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Australian progsters Voyager are something of a re-discovery for me. My last encounter with them was at the ProgPower Europe festival five years ago in Holland and, I have to admit, the only recorded work of the band I've ever checked out was their debut album, 'Element V'. With various lineup changes over the years, only frontman Danny Estrin remains from said release, although Dutch drummer Mark Boeijen and Scottish guitarist Simone Dow, both of whom joined just before their ProgPower performance, are still present. An unsourced quote in the press blurb claims that Voyager are "one of the most original and daring groups on the planet" - whilst there are elements of originality and innovation in their songwriting, whoever's responsible for these words, just what point of comparison they have for "most original and daring", the mind boggles. Evidently someone who has never encountered the likes of Psyopus, Unexpect, Diablo Swing Orchestra, Ephel Duath, Solefald, Disillusion, Burst...I could go on but you get the idea. Wildly experimental and wholly original Voyager are not, rather they pastiche stylistic ideas from metal, rock, prog, and electronic genres to create a fusion wrapped up and bound together in some solid, very likeable compositions. Don't get me wrong, there's certainly innovation and originality present, just not an abundance that would warrant labelling them as "one of the most original and daring groups" in the world. So, my advice is to ignore such statements and indulge in the inherent merits of 'The Meaning of I' which is a melodically compelling blend of said styles. Undoubtedly one of Voyager's strengths is Estrin's vocal talent and he's compared on the press sheet to A-ha's Morten Harket (which is interesting to read as I always thought that myself). I just love this man's voice as it adds a whole other dimension to the band's overall sound. Full of melancholic, pathos-driven emotion, Estrin's singing won't be to every metaller's taste but, for me, it's here where Voyager genuinely shine on the originality front. Ever wondered what a prog-metal band fronted by Morten Harket would sound like? I'm sure nobody ever has, but Voyager are it! Occasional death vocals appear here and there, such as on the title track, although Estrin's become a more adept growler than on the band's debut (where his growls were somewhat weak) and, interestingly, ex-TesseracT singer Daniel Tompkins guests on 'The Pensive Disarray', although in a non-growling capacity. While on the subject of this song, its intro of bass/snare drum beats threatens to burst into Queen's 'We Will Rock You', although it doesn't. I guess Voyager are living by their prog credentials by taking ideas of yore and developing them into something new. 'It's Time to Know' has echoes of Type O Negative's 'Everything Dies' as does 'Iron Man', although with the latter subtitled 'In Memoriam: Peter Steele', said band are evidently an influence. All in all, 'The Meaning of I' is a very solid album containing a strong series of tracks that are all adorned with Estrin's beautiful voice. Well worth checking out.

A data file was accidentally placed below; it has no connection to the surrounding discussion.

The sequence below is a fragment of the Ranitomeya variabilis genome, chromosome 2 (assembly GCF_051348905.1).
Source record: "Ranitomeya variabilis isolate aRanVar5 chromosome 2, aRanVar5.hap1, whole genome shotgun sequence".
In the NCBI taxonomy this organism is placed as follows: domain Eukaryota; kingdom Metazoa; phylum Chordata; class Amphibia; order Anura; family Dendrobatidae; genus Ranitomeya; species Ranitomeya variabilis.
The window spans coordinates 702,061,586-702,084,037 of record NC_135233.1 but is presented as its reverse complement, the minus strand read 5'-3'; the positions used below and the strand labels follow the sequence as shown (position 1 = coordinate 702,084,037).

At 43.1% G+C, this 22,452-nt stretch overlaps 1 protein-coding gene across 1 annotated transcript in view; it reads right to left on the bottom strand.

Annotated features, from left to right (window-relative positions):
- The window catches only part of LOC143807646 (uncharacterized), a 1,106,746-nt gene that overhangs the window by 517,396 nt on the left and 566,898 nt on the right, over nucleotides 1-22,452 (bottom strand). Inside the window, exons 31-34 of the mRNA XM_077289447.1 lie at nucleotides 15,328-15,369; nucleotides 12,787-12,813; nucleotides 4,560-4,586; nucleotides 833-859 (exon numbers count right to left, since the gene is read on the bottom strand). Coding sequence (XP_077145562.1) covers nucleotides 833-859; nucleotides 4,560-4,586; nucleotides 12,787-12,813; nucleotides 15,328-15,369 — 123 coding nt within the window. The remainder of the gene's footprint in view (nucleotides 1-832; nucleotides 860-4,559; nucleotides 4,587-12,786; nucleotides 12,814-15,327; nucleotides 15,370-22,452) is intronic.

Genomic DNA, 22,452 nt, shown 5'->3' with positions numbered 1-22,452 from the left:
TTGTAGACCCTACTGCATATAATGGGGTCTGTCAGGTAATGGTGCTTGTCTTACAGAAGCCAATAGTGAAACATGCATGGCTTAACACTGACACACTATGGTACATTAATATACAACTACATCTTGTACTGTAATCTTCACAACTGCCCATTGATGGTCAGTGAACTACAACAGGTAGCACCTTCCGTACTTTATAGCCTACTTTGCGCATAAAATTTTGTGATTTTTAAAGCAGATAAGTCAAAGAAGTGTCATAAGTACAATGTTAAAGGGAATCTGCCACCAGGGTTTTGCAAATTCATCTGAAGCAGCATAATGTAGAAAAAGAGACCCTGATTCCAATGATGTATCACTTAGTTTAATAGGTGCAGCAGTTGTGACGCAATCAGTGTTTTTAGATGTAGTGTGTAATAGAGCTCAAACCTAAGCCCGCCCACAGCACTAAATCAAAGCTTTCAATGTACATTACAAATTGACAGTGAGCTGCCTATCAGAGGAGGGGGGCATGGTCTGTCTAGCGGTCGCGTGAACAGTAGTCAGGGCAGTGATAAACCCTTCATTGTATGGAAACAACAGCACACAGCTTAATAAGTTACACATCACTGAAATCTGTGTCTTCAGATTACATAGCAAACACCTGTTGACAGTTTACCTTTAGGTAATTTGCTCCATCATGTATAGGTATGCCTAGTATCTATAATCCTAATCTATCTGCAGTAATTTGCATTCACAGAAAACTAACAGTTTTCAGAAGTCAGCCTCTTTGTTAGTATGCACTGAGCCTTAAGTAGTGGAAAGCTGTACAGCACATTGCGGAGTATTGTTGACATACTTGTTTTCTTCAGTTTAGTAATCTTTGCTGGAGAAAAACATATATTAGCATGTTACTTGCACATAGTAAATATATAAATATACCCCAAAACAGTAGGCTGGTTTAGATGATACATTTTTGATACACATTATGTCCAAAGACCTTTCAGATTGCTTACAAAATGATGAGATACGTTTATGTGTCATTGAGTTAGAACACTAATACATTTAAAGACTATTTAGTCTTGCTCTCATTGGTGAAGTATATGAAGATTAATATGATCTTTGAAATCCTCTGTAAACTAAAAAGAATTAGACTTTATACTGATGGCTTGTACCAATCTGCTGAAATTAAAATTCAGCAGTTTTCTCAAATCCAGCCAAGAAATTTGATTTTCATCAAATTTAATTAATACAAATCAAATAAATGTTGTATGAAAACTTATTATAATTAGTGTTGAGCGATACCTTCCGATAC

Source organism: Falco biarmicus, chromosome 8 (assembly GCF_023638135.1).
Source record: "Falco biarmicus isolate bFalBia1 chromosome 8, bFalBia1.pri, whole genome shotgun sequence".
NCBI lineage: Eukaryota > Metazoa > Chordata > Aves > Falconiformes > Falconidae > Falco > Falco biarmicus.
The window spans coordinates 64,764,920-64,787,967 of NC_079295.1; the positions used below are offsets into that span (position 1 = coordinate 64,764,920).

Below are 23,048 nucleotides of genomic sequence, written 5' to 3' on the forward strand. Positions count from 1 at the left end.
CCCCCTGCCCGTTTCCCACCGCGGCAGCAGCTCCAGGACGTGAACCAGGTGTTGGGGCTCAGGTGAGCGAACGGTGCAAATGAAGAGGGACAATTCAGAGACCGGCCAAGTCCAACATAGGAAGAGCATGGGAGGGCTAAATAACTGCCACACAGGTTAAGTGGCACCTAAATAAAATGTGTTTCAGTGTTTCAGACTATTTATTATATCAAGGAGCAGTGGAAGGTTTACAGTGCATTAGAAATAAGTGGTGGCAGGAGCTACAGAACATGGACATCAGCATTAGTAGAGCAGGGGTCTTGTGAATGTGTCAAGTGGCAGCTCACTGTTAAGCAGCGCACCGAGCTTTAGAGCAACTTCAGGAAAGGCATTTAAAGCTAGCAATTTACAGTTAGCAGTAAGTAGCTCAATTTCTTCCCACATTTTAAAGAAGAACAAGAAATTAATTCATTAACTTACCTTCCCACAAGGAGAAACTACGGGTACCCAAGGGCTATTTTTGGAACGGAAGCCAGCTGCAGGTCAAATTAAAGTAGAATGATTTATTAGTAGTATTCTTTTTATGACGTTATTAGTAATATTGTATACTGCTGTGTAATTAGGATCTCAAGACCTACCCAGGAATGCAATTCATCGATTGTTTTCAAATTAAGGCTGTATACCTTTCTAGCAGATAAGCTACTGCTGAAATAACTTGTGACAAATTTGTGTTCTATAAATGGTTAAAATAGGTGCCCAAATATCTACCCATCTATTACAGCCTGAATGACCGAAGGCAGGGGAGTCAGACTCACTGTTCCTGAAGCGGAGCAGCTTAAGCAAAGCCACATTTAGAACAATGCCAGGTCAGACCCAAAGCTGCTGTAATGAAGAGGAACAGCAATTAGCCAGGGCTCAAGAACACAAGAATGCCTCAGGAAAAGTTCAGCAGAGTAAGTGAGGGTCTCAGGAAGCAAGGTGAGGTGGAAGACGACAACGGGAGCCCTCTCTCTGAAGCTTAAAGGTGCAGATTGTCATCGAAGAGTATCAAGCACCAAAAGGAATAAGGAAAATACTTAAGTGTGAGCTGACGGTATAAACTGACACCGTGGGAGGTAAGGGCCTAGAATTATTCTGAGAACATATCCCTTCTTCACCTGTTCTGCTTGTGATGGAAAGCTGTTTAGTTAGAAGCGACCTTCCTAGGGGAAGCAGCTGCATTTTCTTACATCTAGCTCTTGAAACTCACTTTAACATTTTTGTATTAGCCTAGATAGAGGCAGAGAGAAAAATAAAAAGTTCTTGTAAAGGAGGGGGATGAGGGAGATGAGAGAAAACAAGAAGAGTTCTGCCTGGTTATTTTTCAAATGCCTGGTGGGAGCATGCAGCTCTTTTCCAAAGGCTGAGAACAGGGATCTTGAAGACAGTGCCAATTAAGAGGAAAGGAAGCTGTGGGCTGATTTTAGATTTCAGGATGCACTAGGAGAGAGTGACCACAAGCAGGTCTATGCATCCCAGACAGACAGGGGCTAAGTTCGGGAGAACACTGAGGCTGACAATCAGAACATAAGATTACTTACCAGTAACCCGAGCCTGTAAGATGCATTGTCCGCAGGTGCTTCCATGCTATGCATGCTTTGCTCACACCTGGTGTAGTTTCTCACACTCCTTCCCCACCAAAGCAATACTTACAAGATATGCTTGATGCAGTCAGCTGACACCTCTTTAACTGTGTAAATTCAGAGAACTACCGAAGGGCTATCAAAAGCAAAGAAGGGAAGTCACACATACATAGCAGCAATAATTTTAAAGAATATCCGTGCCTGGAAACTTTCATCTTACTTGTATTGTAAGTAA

Review by Mark Holmes
5th Dec 2011
1) Momentary Relapse of Pain
2) Stare into the Night
3) Seize the Day; 4) Broken
5) The Pensive Disarray
6) He Will Remain; 7) The Meaning of I
8) Iron Dream
9) Feuer Meiner Zeit
10) Fire of the Times
11) She Takes Me
12) It's Time to Know
13) Are You Shaded?
"Undoubtedly one of Voyager's strengths is Estrin's vocal talent...Full of melancholic, pathos-driven emotion..."